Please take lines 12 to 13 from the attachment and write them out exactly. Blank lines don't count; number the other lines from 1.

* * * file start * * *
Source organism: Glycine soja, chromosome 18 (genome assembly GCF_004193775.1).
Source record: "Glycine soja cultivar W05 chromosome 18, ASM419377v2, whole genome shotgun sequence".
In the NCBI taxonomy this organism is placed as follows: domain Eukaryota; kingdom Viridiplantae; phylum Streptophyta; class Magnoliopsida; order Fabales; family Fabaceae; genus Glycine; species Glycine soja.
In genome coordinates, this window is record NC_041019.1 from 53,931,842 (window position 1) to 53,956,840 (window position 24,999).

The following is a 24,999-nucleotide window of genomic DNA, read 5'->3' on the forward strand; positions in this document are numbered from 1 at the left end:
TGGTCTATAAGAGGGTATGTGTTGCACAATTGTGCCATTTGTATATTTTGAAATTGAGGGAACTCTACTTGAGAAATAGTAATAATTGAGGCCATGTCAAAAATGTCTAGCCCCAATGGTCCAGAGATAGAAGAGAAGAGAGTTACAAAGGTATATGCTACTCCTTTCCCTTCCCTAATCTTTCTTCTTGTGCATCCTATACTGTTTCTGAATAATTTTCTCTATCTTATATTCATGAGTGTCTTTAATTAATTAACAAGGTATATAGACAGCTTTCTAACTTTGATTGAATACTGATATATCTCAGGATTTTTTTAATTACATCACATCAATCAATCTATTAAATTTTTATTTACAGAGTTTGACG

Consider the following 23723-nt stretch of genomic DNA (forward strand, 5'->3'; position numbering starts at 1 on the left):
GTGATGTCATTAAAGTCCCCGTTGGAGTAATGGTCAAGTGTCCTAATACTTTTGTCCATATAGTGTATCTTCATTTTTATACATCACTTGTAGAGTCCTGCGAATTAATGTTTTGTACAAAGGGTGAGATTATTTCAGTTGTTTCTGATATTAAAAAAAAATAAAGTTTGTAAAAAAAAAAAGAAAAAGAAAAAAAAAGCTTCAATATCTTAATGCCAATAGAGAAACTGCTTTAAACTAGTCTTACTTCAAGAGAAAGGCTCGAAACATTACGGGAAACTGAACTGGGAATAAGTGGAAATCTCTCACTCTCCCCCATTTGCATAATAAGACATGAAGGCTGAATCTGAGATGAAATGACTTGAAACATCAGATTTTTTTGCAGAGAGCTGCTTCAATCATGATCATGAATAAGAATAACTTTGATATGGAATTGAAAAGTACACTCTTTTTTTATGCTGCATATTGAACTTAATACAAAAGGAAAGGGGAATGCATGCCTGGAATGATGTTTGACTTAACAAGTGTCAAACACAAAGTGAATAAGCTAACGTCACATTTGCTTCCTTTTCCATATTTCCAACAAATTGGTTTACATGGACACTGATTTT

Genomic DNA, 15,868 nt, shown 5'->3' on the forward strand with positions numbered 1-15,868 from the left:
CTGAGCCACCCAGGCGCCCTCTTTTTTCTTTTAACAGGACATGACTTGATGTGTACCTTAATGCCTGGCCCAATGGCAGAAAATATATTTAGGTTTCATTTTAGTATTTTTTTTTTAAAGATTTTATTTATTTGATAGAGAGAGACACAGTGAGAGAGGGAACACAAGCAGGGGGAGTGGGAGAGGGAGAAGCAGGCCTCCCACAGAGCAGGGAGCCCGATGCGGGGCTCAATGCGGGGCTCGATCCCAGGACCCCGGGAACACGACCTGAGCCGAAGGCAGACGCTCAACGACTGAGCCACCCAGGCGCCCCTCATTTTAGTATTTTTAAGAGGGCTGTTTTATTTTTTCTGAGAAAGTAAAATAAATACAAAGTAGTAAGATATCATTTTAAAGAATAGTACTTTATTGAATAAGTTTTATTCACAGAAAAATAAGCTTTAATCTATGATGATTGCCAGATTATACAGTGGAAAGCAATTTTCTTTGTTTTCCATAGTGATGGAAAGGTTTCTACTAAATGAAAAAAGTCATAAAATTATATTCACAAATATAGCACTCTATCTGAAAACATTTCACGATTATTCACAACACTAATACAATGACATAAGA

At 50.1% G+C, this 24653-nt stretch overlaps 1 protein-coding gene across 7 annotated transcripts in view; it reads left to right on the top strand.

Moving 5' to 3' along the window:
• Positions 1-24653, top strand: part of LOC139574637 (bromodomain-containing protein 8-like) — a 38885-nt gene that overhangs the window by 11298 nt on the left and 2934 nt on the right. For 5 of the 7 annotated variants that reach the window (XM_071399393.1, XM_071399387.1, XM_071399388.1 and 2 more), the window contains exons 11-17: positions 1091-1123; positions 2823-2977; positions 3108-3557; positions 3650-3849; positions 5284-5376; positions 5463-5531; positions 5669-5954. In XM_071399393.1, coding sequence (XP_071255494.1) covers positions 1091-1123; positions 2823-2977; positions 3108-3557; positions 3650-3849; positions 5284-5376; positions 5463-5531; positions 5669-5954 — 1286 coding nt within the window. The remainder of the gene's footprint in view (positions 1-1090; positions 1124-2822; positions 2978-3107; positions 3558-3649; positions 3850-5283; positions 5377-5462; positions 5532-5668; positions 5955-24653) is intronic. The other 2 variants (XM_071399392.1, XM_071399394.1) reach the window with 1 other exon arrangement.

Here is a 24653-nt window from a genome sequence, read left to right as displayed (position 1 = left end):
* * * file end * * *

Moving 5' to 3' along the window:
• Positions 1-24653, top strand: part of LOC139574637 (bromodomain-containing protein 8-like) — a 38885-nt gene that overhangs the window by 11298 nt on the left and 2934 nt on the right. For 5 of the 7 annotated variants that reach the window (XM_071399393.1, XM_071399387.1, XM_071399388.1 and 2 more), the window contains exons 11-17: positions 1091-1123; positions 2823-2977; positions 3108-3557; positions 3650-3849; positions 5284-5376; positions 5463-5531; positions 5669-5954. In XM_071399393.1, coding sequence (XP_071255494.1) covers positions 1091-1123; positions 2823-2977; positions 3108-3557; positions 3650-3849; positions 5284-5376; positions 5463-5531; positions 5669-5954 — 1286 coding nt within the window. The remainder of the gene's footprint in view (positions 1-1090; positions 1124-2822; positions 2978-3107; positions 3558-3649; positions 3850-5283; positions 5377-5462; positions 5532-5668; positions 5955-24653) is intronic. The other 2 variants (XM_071399392.1, XM_071399394.1) reach the window with 1 other exon arrangement.